EVIL Gets Loopy in “Welcome to The Circle” reviewed! (Artsploitation Films / Blu-ray)

Greg and his young daughter Samantha are turning out the lights on a camping trip in the woods.  When a bear attacks in the middle of the night, Greg awakens in the care of a commune-like camp.  Injured but alive, Greg is given the grand tour of the encampment of a cult known as The Circle where he rejoins with his happy-go-lucky daughter and meets a few other strange and unusual members who worship the legacy and the omnipotent existentialism of The Circle’s creator, Percy Stephens.  What the father-daughter combo don’t realize is that The Circle is a demon worshipping cult bidding on the whimsical demands of Percy Stephen’s rancor and malice.  A group of outsiders led by Grady, a former cult member in his youth, are determined to rescue and reprogram one of the followers close to them, but step into an upside-down world, demonized with smoke and mirrors, set on swallowing their souls for the sake of Percy Stephens delight. 

A diabolical drip of disorienting deception, “Welcome to The Circle” is a roundabout from Hell, cordially ostracizing the love and blessings ideology for more sinister, soul-sucking profit of an unconventional demon film.  “Welcome to the Circle” is a Canadian-made debut independent feature from write-director David Fowler and Fowler, better known for his work on documentaries, knocks on the door of insanity with a tailspin narrative that collides John Carpenter’s “In the Mouth of Madness” with Clive Barker’s “Lord of Illusions” with Aaron Moorhead and Justin Benson’s “The Endless” rapping at the door and the results are an enigmatic nightmare full of stone faced mannequins, body inhabiting occupations, a series of blackhole peculiarities, and being eaten alive by crazed acolytes.  The Vancouver, British Columbia based Canadian company, High Deaf Productions, embarks into the feature film bazaar, with Mack Benz and Michael Khazen serving as company producers, with co-production association from Corvid Arts and Upfront Films.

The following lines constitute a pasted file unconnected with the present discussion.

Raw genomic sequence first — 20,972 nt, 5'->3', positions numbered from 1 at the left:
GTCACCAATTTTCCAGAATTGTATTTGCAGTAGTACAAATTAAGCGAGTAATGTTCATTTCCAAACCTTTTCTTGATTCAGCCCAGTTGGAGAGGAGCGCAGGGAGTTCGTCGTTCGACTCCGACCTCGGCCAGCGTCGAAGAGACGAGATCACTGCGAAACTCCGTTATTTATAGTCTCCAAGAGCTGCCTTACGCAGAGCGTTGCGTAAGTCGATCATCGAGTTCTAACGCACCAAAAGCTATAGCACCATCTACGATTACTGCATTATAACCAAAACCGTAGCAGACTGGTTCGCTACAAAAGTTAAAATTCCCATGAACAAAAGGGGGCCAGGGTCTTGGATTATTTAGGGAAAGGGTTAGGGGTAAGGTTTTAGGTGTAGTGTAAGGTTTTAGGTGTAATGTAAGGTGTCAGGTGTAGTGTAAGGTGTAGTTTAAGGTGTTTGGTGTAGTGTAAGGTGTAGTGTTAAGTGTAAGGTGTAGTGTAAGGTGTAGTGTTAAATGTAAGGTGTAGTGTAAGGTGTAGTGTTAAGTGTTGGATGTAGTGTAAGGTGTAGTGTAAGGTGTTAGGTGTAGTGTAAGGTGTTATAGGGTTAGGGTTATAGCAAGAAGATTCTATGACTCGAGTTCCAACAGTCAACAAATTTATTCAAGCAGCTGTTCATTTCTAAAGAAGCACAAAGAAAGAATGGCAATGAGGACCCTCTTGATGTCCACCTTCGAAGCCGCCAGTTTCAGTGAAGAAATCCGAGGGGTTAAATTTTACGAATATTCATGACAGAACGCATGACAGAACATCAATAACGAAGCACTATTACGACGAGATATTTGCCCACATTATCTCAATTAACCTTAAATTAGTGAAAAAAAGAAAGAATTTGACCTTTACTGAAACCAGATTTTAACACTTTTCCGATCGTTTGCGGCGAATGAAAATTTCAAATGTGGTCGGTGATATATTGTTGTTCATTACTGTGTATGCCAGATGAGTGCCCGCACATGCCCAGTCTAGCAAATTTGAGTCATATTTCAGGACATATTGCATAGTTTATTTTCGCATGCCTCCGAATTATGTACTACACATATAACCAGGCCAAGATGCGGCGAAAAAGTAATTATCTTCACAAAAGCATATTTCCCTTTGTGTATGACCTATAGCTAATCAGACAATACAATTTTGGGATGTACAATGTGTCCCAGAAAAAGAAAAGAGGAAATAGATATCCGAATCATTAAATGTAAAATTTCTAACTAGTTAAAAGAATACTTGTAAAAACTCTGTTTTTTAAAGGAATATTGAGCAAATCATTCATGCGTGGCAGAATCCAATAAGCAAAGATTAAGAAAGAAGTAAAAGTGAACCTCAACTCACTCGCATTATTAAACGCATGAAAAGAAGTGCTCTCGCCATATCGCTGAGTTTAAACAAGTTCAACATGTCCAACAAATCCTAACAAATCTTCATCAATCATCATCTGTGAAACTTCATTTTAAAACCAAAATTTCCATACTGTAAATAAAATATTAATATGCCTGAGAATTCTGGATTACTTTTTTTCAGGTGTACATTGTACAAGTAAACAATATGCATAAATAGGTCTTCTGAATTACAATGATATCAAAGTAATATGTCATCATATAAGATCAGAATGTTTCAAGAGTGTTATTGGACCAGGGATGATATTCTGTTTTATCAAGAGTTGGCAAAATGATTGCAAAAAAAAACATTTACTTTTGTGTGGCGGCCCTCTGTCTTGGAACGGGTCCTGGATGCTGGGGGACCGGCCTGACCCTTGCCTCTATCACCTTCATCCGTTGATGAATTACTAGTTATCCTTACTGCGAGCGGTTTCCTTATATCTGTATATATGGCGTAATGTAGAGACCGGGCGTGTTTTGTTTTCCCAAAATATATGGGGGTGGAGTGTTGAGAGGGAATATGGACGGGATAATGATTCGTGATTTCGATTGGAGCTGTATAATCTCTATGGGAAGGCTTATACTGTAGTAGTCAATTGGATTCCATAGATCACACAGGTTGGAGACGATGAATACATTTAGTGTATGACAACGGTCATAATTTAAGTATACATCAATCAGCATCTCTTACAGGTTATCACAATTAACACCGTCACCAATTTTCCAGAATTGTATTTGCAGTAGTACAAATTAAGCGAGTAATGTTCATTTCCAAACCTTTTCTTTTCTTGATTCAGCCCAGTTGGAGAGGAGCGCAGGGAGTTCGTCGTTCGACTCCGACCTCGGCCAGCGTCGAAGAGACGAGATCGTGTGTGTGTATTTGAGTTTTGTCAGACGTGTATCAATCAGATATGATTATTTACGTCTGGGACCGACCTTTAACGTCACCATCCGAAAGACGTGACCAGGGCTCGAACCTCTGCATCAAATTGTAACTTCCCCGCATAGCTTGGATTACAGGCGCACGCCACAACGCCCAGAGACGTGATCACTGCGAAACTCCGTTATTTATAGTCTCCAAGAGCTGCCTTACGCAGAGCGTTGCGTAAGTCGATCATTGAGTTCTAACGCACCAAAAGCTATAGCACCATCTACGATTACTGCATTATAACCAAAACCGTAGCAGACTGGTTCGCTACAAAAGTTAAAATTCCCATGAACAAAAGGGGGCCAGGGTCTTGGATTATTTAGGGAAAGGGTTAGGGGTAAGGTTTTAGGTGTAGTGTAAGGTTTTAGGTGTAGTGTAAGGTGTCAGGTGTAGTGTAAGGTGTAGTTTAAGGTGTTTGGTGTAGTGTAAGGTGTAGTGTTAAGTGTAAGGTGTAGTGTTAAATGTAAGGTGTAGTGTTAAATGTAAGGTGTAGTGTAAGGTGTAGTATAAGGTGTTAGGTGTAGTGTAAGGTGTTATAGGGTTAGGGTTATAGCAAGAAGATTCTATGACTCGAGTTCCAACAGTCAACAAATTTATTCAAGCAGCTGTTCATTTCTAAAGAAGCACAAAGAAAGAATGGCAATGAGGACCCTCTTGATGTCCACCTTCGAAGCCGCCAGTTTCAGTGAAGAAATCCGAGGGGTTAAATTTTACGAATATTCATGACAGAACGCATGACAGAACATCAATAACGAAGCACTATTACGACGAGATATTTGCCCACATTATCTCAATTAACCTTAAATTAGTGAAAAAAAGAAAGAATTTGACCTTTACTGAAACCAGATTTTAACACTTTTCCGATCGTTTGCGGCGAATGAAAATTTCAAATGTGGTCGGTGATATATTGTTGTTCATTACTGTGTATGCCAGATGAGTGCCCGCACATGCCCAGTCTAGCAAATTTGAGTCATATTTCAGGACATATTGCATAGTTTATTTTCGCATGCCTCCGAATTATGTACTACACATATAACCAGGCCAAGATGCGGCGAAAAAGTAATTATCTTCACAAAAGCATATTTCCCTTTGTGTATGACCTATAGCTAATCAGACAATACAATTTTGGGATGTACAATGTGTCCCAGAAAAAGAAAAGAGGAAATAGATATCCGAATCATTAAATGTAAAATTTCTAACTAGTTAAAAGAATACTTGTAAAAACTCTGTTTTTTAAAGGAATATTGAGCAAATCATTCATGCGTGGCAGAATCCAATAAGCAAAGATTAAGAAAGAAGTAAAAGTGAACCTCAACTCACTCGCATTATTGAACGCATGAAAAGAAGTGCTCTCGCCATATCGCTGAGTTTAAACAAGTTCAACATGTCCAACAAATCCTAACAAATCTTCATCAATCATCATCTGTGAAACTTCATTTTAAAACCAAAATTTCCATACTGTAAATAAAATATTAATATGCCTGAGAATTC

Broken into two parts, the narrative opens the first portion up to familiarize with the cultist sheep in the stark white attire of wolves’ clothing that throws Greg and his daughter Samantha’s kismet into the uncertain pit of a demon’s impish thirst for souls.  When introduced to Greg (“Dragged Against Concrete’s” Matthew MacCaull), much of the character falls below the waist side as a single father detached from his own child and surrounded by conniving zealots that funnels into becoming weak, if not also immaterial when MacCaull is unable to explore Greg more in depth.  Nothing against MacCaull who performs well enough with an unsympathetic character that has a cold shoulder connection with his insubordinate child and no real background fuel a feed into Greg’s worth as one of the mainstay roles.  I also thought a little more on The Circle’s followers would be constructive to The Circle’s reason for fervor and appeal, but instead, Sky (“Supergirl” television series’” Andrea Brooks), Lotus Cloud (“Pacific Rim’s” Heather Doerksen), Rebekah (“The Wrong Daughter’s” Cindy Busby), and Matthew (“The Unspoken’s” Michael J. Rogers) are members developed only inside a crumbling hierarchy structure obtaining cryptic messages from a demon, Percy Stephens, from beyond their plane of existence.  Percy Stephens is perhaps the best complex character in the fold without having a stable foundational actor in his shoes and is played by various faces of the film’s cast able to reach back toward an immense and mysterious backstory that involves a slew of daring and impressive accomplishments and a demonic tiger shark that may or may not be Stephen’s aquatic damnation to Hell.  The second portion moves greatly away from Greg and his daughter and into a rescue operation, led by the unfiltered and unorthodox Grady, a former The Circle youth who landed in a psyche ward only to be hired to infiltrate the cult to extract Rebekah, paralleling his motives to understand the mechanics of the cult that led to the disappearance of his mother.  “Stan Helsing’s” Ben Cotton delivers a performance that is anything but vanilla as the sharp wit and cool as a cucumber Grady, dominating each and every scene in a disheveled and aloof veneer that becomes Grady’s best defense against Percy Stephen’s engaging entanglements.  The cast rounds out with Taylor Dianne Robinson (The Twilight Saga:  Breaking Dawn Part 2), Hilary Jardine (“Teen Lust”), Matt Bellefleur (“In Their Skin”), Christian Tessier (“Night of the Demons III”) and Jordana Largy (“Rememory”).